One of my primary goals is to expand the work+life conversation to include all of the countless reasons for adjusting your work+life “fit” over the course of your life and career.
We hear a lot about the challenges of working while caring for children or an aging relative. We are beginning to talk more about finding creative ways work in retirement. Yet, there is one work+life goal that is important to many people but we don’t hear about. It involves adjusting your work+life fit in order to have multiple careers or to pursue an avocation, and it’s the subject of the new book, One Person/Multiple Careers: A New Model for Work/Life Success, by my friend Marci Alboher.
Not only does Marci share the stories of over 60 people who have found what she calls their “/” career, but she lays out how you can do it too. For example, an interesting common theme involves professionals—lawyers, accountants, etc.—who want to pursue endeavors in the arts. A “/” allows them to continue to support themselves financially in one job that many of them enjoy without sacrificing the ability to also pursue a creative career as well. In fact, one accountant showcased is also a cartoonist.
The other day I was on the phone with a colleague who obviously had a terrible cold. She said, “I sound worse than I feel. You know if I had gone into an office today, I would have gotten everyone else sick. Instead I am working from home because I don’t feel sick enough not to work, but I don’t feel well enough to haul myself out of my house.”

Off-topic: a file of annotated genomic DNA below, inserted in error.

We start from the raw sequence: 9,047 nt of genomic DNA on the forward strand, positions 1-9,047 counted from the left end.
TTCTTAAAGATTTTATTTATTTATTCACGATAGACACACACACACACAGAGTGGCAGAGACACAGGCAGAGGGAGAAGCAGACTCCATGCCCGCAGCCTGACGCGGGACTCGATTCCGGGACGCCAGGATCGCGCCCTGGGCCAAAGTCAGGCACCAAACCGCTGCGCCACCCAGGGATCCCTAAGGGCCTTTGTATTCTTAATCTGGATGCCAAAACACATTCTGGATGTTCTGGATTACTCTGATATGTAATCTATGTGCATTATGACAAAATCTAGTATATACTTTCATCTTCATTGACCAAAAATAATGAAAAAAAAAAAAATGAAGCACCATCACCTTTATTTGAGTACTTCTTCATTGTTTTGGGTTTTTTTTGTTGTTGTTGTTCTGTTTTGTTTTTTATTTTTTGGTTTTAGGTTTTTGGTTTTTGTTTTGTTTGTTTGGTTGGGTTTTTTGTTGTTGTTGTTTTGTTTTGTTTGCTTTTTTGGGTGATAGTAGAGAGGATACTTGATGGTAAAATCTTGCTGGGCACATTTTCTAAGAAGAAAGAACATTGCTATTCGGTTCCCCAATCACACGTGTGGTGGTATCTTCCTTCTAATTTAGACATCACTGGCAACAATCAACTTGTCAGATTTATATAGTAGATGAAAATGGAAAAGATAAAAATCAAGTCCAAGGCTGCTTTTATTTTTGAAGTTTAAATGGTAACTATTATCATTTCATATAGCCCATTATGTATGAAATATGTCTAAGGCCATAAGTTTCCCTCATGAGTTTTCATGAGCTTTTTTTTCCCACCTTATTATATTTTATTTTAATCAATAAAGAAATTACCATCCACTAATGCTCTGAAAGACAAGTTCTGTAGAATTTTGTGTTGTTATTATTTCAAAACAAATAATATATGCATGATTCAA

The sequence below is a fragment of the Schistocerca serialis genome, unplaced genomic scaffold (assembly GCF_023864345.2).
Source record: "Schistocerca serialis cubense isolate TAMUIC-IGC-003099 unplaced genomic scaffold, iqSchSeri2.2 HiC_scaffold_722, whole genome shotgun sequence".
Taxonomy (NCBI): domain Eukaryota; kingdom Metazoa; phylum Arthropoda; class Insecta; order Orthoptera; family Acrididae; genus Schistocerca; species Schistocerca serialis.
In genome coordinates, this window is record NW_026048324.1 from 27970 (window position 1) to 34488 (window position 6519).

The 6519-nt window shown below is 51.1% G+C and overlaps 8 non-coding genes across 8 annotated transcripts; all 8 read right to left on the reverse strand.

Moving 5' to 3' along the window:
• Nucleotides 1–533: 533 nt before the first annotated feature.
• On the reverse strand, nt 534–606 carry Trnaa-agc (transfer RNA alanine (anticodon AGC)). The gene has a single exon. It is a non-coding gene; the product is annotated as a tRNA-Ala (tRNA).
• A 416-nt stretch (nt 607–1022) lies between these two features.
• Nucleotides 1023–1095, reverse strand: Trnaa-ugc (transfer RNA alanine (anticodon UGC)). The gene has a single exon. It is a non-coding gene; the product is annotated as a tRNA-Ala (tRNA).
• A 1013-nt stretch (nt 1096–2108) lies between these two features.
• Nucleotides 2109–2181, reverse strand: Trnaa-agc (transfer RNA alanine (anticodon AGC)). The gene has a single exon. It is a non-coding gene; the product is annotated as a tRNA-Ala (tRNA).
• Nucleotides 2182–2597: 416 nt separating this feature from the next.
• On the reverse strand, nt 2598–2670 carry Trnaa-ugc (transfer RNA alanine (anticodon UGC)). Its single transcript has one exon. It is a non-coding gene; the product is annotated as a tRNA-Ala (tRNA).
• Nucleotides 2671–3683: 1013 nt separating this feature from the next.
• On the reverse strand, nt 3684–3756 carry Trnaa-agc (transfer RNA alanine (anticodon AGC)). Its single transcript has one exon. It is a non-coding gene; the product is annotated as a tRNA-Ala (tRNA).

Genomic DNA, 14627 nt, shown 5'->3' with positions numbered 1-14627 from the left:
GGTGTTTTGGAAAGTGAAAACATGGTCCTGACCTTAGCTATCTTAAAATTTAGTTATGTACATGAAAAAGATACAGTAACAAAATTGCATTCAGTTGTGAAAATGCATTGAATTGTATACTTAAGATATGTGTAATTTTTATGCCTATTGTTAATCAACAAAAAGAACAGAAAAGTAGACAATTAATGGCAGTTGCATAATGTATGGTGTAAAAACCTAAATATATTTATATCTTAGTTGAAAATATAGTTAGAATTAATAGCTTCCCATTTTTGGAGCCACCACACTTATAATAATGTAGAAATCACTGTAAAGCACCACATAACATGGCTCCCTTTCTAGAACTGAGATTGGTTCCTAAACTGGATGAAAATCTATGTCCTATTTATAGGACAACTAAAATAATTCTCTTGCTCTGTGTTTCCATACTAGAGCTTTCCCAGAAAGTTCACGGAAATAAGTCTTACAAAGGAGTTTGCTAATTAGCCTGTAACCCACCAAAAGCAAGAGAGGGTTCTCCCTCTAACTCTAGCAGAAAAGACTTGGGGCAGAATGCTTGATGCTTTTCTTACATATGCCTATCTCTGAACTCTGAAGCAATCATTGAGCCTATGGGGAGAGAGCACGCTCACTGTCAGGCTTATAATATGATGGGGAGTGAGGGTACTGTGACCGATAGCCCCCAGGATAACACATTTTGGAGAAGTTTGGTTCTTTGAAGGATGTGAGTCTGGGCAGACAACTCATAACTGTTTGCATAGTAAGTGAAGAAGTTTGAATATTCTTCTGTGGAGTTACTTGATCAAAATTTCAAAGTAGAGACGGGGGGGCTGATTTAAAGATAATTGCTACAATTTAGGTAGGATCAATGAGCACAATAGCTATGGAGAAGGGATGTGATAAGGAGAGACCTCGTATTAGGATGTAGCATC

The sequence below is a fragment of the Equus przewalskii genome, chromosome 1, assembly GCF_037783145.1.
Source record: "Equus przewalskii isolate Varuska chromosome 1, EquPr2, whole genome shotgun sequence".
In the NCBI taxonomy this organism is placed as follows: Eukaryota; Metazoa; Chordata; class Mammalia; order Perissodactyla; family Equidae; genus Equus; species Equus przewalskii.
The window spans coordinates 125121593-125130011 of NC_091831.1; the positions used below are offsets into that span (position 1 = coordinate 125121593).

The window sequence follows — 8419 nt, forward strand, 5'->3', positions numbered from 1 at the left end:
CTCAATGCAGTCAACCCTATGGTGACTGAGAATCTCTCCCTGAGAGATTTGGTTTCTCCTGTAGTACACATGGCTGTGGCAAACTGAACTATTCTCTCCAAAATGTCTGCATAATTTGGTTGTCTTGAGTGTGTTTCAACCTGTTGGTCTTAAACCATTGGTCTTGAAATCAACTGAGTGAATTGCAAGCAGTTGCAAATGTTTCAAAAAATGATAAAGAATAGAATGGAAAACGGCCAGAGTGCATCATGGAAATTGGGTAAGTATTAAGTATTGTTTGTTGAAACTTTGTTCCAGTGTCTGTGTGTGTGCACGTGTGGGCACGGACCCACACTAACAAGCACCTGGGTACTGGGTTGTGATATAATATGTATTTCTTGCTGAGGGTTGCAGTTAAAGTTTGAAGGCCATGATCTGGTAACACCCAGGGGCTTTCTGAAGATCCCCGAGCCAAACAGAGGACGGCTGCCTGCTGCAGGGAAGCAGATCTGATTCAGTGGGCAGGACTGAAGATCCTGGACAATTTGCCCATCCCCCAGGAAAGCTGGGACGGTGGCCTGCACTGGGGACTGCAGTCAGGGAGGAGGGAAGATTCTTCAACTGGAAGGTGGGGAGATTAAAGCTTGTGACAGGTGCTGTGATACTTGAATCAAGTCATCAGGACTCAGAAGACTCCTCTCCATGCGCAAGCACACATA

Imagine how many fewer sick days companies would have to pay for (in terms of lost productivity) if employees not sick enough to be bed-ridden, but sick enough to be contagious worked from home. I couldn’t help thinking of the cost-benefit analysis: fewer people sick overall, and more people working at least partially, instead of not at all, equals more productivity. In fact, companies, like Lehman Brothers, consider their flexibility strategy to be a critical crisis management tool in the event of something like a potential avian flu outbreak.
And it’s not just winter illnesses. What about the weather? The 10 feet of snow in upstate New York, and our current snow storm got me thinking of the power of flexibility to allow companies to run in spite of such unpredictable weather challenges.
Please excuse my absence last week, but sadly we just found out that my mother’s Stage 4 lung cancer has returned. While we aren’t sure exactly what this means, I will share in my Success Magazine blog posting later this week how I’ve begun to rethink my work+life fit and revisit my definition of success in order to support her.
Work+Life “Fit” Blog: Breaking Down Stereotypes #6 – Even though my company supports it, it really isn’t “okay” to use flexibility
Drum roll, please…the final work+life stereotype we will break down is: “Even though my company supports it, it really isn’t okay to use flexibility.” This is the reason 32% of the Work+Life Fit Reality Check survey respondents gave for not improving their work-life “balance.”
Over the past decade, I have heard this excuse countless times and it continues to fascinate me, because there are usually no facts to back it up. Notice the survey question begins, “Even though my company supports it.” In other words, this belief prevails even when a company has offered flexibility and other programs or policies to help its employees achieve work-life “balance.” Furthermore, I often hear experts commenting on the subject of work-life “balance,” say the answer is that, “Companies have to do more,” but what if they are and employees aren’t using it?